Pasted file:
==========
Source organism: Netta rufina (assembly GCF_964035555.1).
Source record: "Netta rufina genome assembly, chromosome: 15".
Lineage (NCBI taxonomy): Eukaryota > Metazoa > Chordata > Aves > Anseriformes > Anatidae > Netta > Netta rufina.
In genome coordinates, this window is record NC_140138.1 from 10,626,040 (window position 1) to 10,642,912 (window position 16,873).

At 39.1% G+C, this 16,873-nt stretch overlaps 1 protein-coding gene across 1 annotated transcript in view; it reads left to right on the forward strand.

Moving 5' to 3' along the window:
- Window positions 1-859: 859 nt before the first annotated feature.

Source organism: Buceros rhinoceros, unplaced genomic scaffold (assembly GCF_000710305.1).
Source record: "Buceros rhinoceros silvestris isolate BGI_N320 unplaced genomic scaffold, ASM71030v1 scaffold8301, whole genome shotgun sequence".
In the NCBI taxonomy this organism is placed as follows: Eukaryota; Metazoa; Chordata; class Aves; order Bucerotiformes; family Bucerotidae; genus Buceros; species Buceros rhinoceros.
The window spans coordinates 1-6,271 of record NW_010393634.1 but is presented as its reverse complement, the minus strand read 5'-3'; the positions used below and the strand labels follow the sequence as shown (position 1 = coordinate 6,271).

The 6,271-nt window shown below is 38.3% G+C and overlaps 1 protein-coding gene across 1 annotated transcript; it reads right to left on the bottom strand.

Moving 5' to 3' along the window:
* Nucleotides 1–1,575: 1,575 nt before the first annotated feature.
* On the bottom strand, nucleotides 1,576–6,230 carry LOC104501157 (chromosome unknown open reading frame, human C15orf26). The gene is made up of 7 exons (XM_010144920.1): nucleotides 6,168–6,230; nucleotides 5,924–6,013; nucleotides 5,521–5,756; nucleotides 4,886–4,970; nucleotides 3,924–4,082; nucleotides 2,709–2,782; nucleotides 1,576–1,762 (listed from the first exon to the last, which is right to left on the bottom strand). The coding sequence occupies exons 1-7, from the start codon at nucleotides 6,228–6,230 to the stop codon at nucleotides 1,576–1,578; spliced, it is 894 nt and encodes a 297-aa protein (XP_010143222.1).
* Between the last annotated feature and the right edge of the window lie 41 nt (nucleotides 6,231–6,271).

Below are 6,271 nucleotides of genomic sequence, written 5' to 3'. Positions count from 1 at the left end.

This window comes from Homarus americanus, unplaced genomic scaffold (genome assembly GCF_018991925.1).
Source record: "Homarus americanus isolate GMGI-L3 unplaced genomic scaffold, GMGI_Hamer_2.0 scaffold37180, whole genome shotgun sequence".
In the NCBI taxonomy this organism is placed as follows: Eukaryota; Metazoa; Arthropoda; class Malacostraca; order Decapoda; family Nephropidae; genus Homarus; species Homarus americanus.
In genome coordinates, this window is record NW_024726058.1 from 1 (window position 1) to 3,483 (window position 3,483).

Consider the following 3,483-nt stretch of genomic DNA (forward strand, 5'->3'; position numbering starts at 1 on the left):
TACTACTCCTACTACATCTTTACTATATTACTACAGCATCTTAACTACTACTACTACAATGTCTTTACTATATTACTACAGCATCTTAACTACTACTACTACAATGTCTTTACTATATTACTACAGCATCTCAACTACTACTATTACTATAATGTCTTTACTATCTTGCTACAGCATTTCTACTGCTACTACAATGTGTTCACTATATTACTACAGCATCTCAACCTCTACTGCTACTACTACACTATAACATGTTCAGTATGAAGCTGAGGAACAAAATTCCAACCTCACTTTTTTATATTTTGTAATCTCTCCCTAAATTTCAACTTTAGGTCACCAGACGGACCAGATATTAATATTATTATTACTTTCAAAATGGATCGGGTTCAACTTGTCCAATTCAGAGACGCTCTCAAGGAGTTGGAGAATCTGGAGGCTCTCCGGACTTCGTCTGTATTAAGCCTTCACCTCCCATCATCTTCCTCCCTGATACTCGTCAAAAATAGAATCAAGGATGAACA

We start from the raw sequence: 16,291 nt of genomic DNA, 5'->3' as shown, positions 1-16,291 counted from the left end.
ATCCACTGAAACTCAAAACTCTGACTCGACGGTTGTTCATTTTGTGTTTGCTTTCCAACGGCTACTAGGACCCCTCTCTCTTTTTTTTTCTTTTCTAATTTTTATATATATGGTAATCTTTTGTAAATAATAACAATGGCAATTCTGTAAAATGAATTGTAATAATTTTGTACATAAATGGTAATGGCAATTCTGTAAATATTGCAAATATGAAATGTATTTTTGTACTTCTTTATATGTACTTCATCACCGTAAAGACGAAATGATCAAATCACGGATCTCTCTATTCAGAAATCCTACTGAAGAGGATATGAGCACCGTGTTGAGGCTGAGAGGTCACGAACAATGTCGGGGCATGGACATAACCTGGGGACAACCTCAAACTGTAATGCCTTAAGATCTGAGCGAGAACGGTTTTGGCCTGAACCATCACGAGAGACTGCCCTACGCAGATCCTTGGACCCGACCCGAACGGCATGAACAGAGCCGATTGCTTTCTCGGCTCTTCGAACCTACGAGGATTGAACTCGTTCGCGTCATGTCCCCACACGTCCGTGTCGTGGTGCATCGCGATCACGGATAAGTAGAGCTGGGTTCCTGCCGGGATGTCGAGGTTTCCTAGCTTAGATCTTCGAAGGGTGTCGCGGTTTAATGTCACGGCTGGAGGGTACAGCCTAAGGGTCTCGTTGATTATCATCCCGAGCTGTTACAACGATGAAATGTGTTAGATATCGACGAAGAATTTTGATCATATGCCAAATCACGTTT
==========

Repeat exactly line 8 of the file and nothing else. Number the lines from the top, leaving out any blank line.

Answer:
Source organism: Buceros rhinoceros, unplaced genomic scaffold (assembly GCF_000710305.1).